Resuming with Leviticus 23:28 we learn the following:

Wow! Could anything be more clear? Isn't this just like a parent teaching a child, repeating the instructions of what is most important and warning of the consequences of not obeying?

Now that we know what Scriptures says, let's move on to teshuvah which I mentioned earlier. This is part of the ritual of Yom Kippur, but I hope you will understand the purpose of teshuva, and not concentrate just on the ritual.

Teshuvah basically means "return", or "repentance" and is considered a generous gift from Yahweh, which allows us to erase our sins through a four-step process which I will reveal shortly.

Torah tells us that no matter how far we stray or how many times we sin, Yahweh will wait for us to return to Him. Through the ages, though, Rabbis have developed a formal ritual or ceremony of returning to God and this is teshuvah. Teshuvah has been turned into a rabbinically developed act because no scriptures define teshuvah or explain it. But teshuvah is said to have existed since before the creation of the universe.

Psalm 90: 2 Before mountains were born, before You had formed the earth and the world, from eternity past to eternity future, You are God. 3 You bring frail mortals to the point of being crushed, then say, "people, repent."

In Numbers 5 we find guilt and confession:

Numbers 5: 6 Tell the people of Isra'el, When a man or woman commits any kind of sin against another person and thus breaks faith with Adonai, he incurs guilt. 7 He must confess the sin which he has committed; and he must make full restitution for his guilt, add twenty percent and give it to the victim of his sin.

There are many scriptures that address transgressions and sin and the consequence of straying from Yahweh and His mitzvot (commands). I won't read them or try to cover them all but just to mention a few there is Deuteronomy 11:26-28; Isaiah 1:4; Jeremiah 2:13, 16:11; and Ezekiel 18:30.

According to Maimonides, a Jewish rabbi in Morocco and Egypt during the Middle Ages, teshuvah has its origin in the Temple and its sacrifices, specifically those sacrifices brought for transgressions - such things as the sin offering, guilt offering, etc. Part of the rite for such offerings was a verbal confession by the wrongdoer. The conditions for the sincerity of such confessions were: An acknowledgement that one did wrong; remorse or shame; and a determination to not repeat the offense in future. And indeed, these are the fundamental elements of teshuvah.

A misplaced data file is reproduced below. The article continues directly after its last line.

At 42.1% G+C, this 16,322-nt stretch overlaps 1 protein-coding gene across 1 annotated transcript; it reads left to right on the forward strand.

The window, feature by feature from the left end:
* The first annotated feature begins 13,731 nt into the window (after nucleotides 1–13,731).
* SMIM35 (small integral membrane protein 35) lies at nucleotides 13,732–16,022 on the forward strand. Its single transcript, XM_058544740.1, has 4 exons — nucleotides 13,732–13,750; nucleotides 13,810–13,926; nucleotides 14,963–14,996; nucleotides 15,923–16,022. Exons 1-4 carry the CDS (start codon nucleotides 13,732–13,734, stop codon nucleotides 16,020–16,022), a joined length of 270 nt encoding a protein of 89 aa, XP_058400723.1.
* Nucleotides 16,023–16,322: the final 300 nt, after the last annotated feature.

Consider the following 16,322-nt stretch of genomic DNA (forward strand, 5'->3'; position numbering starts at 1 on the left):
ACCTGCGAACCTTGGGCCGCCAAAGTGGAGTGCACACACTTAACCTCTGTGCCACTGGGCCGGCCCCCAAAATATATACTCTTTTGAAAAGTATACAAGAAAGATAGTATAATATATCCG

The only point I am trying to make here is that to understand teshuvah, you must have an understanding of Yahweh's gift to us that He will accept our transgressions and our sincere regret and remorse and allow us to continue to live as we attempt to live by Torah.

I am not making the ritual of teshuvah more important than the intent. So as I give you these steps of the teshuvah, please do not place importance on the structure; but instead, understand what you are doing, what it is for: It is to confess your sins to Yahweh and to be remorseful and ask forgiveness.

Here are the four basic parts to teshuvah:

ONE. Leave the Sin.

Leaving the sin consists of stopping the commission of the sinful act. You cannot do teshuvah if you continue to do the sin - period!

TWO. Regret.

Regret is sincerely regretting one's wrong action. You must be genuinely ashamed and embarrassed over your sins.

THREE. Confession Before Yahweh.

Confession before Yahweh means confession spoken out loud, in which you formulate in words the commitments and attitudes you have reached in your heart. It should go something like this: "I have sinned, I have done such and such; I deeply regret my actions, and I declare before Yahweh, Who knows my innermost thoughts, that I will never do this sin again."

Note that this confession is directly to Yahweh. No one need confess to an intercessor as Catholics are told.

FOUR. Acceptance for the Future.

Acceptance for the future consists of resolving in your heart never to commit the sin ever again.

But!....These 4 steps are only for sins committed against Yahweh! For sins committed against a person, you must first ask forgiveness from that person and then ask Yahweh to accept your teshuvah.

And! These four steps are only valid if you do teshuvah AFTER an unintentional sin. You cannot say: "I can do this sin, then do teshuvah and He will forgive me..." It simply doesn't work that way! The Bible tells us that the sin offerings of Leviticus were for unintentional sin. There never was atonement for intentional sin, and there still is no atonement for deliberate sin!

Hebrews 10: 26 "For if we deliberately continue to sin after receiving the knowledge of the truth, there no longer remains a sacrifice for sins."